If recent innovations have shown us anything, it’s that data has the power to be a transformative mechanism by which strategy, supply, and logistics may benefit. We’ve already seen the effects of technology on supply chain management in countless industries. Now, postal operators are looking to the potential of data, AI, and machine learning services to transform the industry and provide world-class service to their customers.
Data can play a big part in route optimization planning. For example, if a particular truck has the capacity to deliver 200 parcels, and suddenly there’s 400 parcels one day, this should no longer be a surprise. Not with the advanced tools available to us.
Using this incoming data, we should be able to recognize the additional parcels and automatically schedule a second truck to handle the overflow. What’s more, machine learning and AI can determine whether a single additional truck is optimal, or whether more might be necessary.
This is also helpful for planning for certain events such as weather, high volume seasons (such as holidays), or other events which might alter or impact delivery routes, i.e. parades, road closures, sporting events.
The information is available to us. The question is can we make these changes dynamically as needed. As in the example above, we need to know that one truck isn’t going to be able to handle the parcel flow and anticipate this beforehand rather than reacting to it later. The goal is to proactively predict these changing needs rather than reactively scramble to accommodate them.
One thing that machine learning and AI are good for is helping us sort through normal occurrences like, scheduling and planning, predicting routes, optimizing, etc. Historical trends based on holidays or weather patterns become easier to anticipate and plan for, given enough available data. For many, this information already exists from historical transaction data.
What AI and machine learning are less adept at managing is abnormal occurrences, such as failed deliveries. However, it does allow us to identify these circumstances and prompt us to take further action. So, one solution is to let the programs take care of the normal, while the humans jump in and have more time to manage the abnormal.
For example, failed deliveries can be re-routed to a pick-up location closest to the customer. Or, customer preferences can be logged and managed for further review and action. This can also be incredibly helpful when we combine this information with other transaction data. For example, we can identify the sender, the size of the package, and perhaps the cost of shipping and insurance. This can lead us to estimate what the contents of the package may be; whether it’s perishable or valuable, etc.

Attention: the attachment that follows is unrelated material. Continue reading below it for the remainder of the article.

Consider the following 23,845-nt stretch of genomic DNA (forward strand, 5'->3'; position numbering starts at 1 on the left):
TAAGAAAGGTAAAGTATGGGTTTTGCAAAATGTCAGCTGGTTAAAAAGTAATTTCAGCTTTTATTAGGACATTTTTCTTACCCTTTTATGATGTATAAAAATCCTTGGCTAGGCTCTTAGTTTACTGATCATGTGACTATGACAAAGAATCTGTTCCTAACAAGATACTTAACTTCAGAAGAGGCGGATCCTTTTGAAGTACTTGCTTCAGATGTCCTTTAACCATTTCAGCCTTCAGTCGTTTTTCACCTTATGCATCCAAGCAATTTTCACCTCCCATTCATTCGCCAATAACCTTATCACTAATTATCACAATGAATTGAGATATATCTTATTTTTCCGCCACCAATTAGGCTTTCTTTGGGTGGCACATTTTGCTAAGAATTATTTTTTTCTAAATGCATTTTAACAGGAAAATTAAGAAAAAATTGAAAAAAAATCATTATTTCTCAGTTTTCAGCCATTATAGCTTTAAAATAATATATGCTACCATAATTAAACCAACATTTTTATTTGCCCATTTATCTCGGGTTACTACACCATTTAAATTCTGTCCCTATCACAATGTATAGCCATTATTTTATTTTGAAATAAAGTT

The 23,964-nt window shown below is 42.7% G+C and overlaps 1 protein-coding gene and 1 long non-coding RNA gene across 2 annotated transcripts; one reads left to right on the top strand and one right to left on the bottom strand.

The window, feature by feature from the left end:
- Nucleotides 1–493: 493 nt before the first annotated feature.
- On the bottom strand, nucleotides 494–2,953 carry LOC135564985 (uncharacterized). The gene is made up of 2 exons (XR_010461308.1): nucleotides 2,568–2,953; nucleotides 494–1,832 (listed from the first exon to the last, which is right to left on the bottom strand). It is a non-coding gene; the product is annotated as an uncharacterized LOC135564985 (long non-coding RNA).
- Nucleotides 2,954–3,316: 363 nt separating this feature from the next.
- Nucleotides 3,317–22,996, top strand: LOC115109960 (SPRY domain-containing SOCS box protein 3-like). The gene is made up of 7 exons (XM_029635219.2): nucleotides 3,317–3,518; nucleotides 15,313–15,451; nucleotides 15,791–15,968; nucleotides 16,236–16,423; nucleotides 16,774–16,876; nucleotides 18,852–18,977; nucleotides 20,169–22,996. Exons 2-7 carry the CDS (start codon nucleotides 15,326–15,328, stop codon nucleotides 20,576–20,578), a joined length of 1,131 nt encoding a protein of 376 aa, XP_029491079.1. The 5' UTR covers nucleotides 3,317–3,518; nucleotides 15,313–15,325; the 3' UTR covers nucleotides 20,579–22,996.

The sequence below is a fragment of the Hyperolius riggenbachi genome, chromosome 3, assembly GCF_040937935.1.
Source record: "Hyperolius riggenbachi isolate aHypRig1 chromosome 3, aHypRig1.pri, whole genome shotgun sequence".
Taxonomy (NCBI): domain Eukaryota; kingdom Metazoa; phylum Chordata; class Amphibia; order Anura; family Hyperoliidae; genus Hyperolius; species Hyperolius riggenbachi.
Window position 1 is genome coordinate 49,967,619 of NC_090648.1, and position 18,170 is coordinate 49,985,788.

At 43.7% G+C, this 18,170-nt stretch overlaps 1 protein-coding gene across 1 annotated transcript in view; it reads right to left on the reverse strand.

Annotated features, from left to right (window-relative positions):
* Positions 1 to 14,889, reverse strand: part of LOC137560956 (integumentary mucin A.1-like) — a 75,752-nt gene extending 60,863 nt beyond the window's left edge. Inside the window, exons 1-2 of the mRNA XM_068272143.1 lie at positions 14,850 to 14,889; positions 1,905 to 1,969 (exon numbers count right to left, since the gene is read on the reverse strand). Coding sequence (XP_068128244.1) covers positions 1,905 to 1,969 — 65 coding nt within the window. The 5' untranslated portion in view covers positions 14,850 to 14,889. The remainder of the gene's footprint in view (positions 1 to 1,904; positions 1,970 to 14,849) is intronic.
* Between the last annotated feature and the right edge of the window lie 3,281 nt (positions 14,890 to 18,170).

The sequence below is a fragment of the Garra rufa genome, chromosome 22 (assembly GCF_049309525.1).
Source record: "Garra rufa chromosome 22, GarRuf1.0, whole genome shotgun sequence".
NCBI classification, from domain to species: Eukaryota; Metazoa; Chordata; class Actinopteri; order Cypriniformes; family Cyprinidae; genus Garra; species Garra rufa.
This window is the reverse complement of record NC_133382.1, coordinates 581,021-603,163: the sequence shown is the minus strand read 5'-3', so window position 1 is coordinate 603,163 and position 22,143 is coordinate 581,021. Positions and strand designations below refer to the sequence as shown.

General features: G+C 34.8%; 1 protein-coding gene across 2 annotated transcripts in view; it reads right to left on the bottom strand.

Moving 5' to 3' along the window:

A customer having an expensive television shipped to them, for example, might have different preferences for delivery than a pair of socks. In the case of a failed delivery, it may not be beneficial or convenient to route the parcel in a certain way. Using customer preferences, we can recommend a course of action that the customer would prefer and automate that course of action, or flag the failed delivery so a human can follow up with the customer.
In many cases, the data posts need to get started already exists in the form of historical transaction data. To this, posts can add point-of-sale customer feedback collected at the point of interaction (i.e. a self-serve kiosk or retail counter). As a result, postal operators can start to build a baseline of data to start drawing from.
The goal of any data analytics plan is not collecting data for the sake of data. Rather, we want to make data work for us and allow us to mine actionable insight from its collection. By putting data to work, post offices can create a better customer experience, alleviate their own pain and pressure points, and provide a more complete service to their customers.
To learn more, listen to the Postal Hub Podcast featuring Wayne Haubner, CTO of Escher, as he shares his thoughts on AI, machine learning, loyalty programs, customer engagement, digital onboarding and more.